A diehard, progressive, anti-Trumpist friend of mine does not want to see Donald Trump indicted, arrested, convicted or even — as in the fever dream of so many anti-Trumpists — frog-marched out of his Mar-a-Lago estate in full view of the world’s cameras. 

And he especially doesn’t want to see this happen if the charge has anything to do with adult-film actress Stormy Daniels and the $130,000 in hush money that Trump and his one-time-fixer and now-bitter-enemy Michael Cohen apparently paid her during the 2016 election campaign to cover up an affair. If Trump is going to be charged with election fraud, my friend says, let it at least be for grand theft and not for, by billionaire standards anyway, petty larceny.  

By the way, many Democratic strategists would far rather see Trump’s first indictment come from either the Department of Justice for inciting the January 6 insurrection or from Georgia officials for trying to overturn a fair election. In both cases, indictments seem increasingly likely and, according to much of the judicial commentary I read, far more likely to end with a conviction.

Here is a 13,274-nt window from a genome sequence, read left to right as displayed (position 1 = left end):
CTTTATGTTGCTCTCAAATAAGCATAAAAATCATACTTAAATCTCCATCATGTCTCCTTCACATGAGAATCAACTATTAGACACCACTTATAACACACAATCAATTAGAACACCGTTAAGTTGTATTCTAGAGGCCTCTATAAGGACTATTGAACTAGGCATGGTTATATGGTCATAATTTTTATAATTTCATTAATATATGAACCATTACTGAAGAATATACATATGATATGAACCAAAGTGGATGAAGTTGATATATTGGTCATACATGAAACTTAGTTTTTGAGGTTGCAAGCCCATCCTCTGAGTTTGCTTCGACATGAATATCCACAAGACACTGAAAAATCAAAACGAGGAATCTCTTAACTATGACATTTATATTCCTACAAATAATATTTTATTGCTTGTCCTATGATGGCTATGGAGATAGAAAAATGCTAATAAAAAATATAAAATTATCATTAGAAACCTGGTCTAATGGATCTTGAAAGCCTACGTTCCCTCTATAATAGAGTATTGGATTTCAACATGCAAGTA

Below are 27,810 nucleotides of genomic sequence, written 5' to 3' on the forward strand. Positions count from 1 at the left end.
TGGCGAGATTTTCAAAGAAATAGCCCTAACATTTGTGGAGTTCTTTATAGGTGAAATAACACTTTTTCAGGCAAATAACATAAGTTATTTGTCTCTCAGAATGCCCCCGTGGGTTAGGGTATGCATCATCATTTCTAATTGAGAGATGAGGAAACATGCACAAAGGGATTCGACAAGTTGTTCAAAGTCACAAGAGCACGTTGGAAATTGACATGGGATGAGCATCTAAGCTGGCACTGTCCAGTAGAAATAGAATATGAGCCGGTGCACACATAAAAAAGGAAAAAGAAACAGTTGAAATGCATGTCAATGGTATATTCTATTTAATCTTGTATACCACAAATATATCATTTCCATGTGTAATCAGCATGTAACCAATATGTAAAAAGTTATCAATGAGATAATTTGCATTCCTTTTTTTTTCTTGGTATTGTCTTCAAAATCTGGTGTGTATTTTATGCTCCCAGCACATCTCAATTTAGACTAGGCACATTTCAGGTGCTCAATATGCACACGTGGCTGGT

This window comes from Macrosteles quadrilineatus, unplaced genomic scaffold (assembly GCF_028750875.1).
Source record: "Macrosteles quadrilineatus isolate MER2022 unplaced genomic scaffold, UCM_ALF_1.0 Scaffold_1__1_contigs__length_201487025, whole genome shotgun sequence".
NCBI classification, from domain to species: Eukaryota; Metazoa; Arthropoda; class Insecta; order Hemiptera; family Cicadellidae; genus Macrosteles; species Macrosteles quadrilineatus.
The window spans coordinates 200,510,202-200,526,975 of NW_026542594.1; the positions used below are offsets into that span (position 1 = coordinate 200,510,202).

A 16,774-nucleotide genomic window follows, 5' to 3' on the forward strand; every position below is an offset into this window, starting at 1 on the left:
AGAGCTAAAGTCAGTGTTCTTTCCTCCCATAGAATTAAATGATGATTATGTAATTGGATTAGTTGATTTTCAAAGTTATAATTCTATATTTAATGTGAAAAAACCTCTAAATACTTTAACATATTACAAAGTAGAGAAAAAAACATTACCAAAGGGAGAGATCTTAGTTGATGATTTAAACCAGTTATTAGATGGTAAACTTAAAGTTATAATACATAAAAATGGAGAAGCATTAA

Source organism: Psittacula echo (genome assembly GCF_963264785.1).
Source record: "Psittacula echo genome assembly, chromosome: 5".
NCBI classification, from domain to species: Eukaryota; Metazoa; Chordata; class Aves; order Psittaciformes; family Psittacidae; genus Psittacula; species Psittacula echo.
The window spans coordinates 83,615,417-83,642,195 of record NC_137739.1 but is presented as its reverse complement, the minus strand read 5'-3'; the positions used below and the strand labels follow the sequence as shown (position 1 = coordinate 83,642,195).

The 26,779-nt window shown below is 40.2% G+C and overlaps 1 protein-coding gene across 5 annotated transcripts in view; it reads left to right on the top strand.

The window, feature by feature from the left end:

But here’s the interesting part: My friend’s reasoning has little to nothing to do with the apparently very real — or maybe simply overhyped; I admit I don’t know — possibility that any indictment/arrest of Trump would help him politically, particularly in the short term, as his many loyalists rush to defend him, which, of course, they have already done. 

You can check out @laurenboebert’s Tweets for countless examples of confusing prosecution with persecution. Or check in with Speaker-for-now Kevin McCarthy, who — irony alert here — is busily weaponizing the House as he threatens to force Manhattan DA Alvin Bragg to testify before Congress to explain any investigation that leads to a Trump indictment.